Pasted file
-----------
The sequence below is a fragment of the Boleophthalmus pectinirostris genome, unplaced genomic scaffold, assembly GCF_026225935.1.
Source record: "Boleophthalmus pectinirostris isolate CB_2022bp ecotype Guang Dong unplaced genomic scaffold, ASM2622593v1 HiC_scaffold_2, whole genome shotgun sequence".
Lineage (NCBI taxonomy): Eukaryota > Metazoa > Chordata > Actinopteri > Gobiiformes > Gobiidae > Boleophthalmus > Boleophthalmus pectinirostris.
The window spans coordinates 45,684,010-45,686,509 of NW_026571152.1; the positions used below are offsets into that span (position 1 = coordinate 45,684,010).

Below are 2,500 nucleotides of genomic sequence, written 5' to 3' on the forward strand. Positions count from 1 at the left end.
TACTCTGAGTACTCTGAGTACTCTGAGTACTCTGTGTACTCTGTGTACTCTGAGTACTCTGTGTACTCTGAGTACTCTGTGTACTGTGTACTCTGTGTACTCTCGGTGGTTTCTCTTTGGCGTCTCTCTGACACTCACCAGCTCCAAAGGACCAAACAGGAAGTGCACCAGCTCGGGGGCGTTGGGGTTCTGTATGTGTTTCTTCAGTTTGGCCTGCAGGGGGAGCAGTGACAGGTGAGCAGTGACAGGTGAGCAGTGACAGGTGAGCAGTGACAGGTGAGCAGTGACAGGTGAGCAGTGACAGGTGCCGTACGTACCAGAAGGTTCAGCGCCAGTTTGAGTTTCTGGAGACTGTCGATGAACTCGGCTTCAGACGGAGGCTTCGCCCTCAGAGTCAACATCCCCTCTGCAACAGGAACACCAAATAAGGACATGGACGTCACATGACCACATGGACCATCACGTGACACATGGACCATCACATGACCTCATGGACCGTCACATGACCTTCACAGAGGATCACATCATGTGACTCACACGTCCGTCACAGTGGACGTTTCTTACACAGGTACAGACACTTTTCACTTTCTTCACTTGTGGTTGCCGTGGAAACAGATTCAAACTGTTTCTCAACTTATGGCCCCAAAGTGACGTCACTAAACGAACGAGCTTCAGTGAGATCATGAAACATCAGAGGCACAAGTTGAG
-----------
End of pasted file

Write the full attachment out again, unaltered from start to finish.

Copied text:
The sequence below is a fragment of the Boleophthalmus pectinirostris genome, unplaced genomic scaffold, assembly GCF_026225935.1.
Source record: "Boleophthalmus pectinirostris isolate CB_2022bp ecotype Guang Dong unplaced genomic scaffold, ASM2622593v1 HiC_scaffold_2, whole genome shotgun sequence".
Lineage (NCBI taxonomy): Eukaryota > Metazoa > Chordata > Actinopteri > Gobiiformes > Gobiidae > Boleophthalmus > Boleophthalmus pectinirostris.
The window spans coordinates 45,684,010-45,686,509 of NW_026571152.1; the positions used below are offsets into that span (position 1 = coordinate 45,684,010).

Below are 2,500 nucleotides of genomic sequence, written 5' to 3' on the forward strand. Positions count from 1 at the left end.
TACTCTGAGTACTCTGAGTACTCTGAGTACTCTGTGTACTCTGTGTACTCTGAGTACTCTGTGTACTCTGAGTACTCTGTGTACTGTGTACTCTGTGTACTCTCGGTGGTTTCTCTTTGGCGTCTCTCTGACACTCACCAGCTCCAAAGGACCAAACAGGAAGTGCACCAGCTCGGGGGCGTTGGGGTTCTGTATGTGTTTCTTCAGTTTGGCCTGCAGGGGGAGCAGTGACAGGTGAGCAGTGACAGGTGAGCAGTGACAGGTGAGCAGTGACAGGTGAGCAGTGACAGGTGAGCAGTGACAGGTGCCGTACGTACCAGAAGGTTCAGCGCCAGTTTGAGTTTCTGGAGACTGTCGATGAACTCGGCTTCAGACGGAGGCTTCGCCCTCAGAGTCAACATCCCCTCTGCAACAGGAACACCAAATAAGGACATGGACGTCACATGACCACATGGACCATCACGTGACACATGGACCATCACATGACCTCATGGACCGTCACATGACCTTCACAGAGGATCACATCATGTGACTCACACGTCCGTCACAGTGGACGTTTCTTACACAGGTACAGACACTTTTCACTTTCTTCACTTGTGGTTGCCGTGGAAACAGATTCAAACTGTTTCTCAACTTATGGCCCCAAAGTGACGTCACTAAACGAACGAGCTTCAGTGAGATCATGAAACATCAGAGGCACAAGTTGAG